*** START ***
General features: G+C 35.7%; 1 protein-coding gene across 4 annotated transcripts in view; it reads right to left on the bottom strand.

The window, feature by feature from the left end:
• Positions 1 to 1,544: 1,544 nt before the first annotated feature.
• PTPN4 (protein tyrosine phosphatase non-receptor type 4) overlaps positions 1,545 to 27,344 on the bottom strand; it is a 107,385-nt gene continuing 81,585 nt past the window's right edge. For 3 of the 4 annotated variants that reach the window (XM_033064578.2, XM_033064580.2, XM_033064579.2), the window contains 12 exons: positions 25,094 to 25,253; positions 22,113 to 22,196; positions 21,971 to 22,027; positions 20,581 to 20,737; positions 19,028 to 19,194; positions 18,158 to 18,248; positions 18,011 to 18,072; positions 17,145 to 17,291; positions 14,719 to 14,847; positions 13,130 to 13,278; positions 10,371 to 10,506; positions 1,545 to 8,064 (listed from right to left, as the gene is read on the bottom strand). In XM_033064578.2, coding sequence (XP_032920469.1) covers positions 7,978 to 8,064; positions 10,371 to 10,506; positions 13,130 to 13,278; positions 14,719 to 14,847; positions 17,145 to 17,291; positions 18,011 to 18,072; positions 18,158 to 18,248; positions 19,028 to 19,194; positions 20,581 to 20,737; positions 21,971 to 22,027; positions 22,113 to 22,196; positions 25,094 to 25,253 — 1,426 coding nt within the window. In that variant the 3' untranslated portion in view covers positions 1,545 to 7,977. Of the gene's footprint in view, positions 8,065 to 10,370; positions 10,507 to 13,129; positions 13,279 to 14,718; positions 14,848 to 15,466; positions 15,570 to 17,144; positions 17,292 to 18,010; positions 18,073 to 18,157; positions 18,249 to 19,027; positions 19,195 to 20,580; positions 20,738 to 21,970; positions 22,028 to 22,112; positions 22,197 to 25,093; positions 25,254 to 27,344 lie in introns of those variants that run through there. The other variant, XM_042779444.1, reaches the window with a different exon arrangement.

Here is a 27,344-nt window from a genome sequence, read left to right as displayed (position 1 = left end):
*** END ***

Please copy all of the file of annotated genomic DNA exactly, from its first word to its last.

General features: G+C 35.7%; 1 protein-coding gene across 4 annotated transcripts in view; it reads right to left on the bottom strand.

The window, feature by feature from the left end:
• Positions 1 to 1,544: 1,544 nt before the first annotated feature.
• PTPN4 (protein tyrosine phosphatase non-receptor type 4) overlaps positions 1,545 to 27,344 on the bottom strand; it is a 107,385-nt gene continuing 81,585 nt past the window's right edge. For 3 of the 4 annotated variants that reach the window (XM_033064578.2, XM_033064580.2, XM_033064579.2), the window contains 12 exons: positions 25,094 to 25,253; positions 22,113 to 22,196; positions 21,971 to 22,027; positions 20,581 to 20,737; positions 19,028 to 19,194; positions 18,158 to 18,248; positions 18,011 to 18,072; positions 17,145 to 17,291; positions 14,719 to 14,847; positions 13,130 to 13,278; positions 10,371 to 10,506; positions 1,545 to 8,064 (listed from right to left, as the gene is read on the bottom strand). In XM_033064578.2, coding sequence (XP_032920469.1) covers positions 7,978 to 8,064; positions 10,371 to 10,506; positions 13,130 to 13,278; positions 14,719 to 14,847; positions 17,145 to 17,291; positions 18,011 to 18,072; positions 18,158 to 18,248; positions 19,028 to 19,194; positions 20,581 to 20,737; positions 21,971 to 22,027; positions 22,113 to 22,196; positions 25,094 to 25,253 — 1,426 coding nt within the window. In that variant the 3' untranslated portion in view covers positions 1,545 to 7,977. Of the gene's footprint in view, positions 8,065 to 10,370; positions 10,507 to 13,129; positions 13,279 to 14,718; positions 14,848 to 15,466; positions 15,570 to 17,144; positions 17,292 to 18,010; positions 18,073 to 18,157; positions 18,249 to 19,027; positions 19,195 to 20,580; positions 20,738 to 21,970; positions 22,028 to 22,112; positions 22,197 to 25,093; positions 25,254 to 27,344 lie in introns of those variants that run through there. The other variant, XM_042779444.1, reaches the window with a different exon arrangement.

Here is a 27,344-nt window from a genome sequence, read left to right as displayed (position 1 = left end):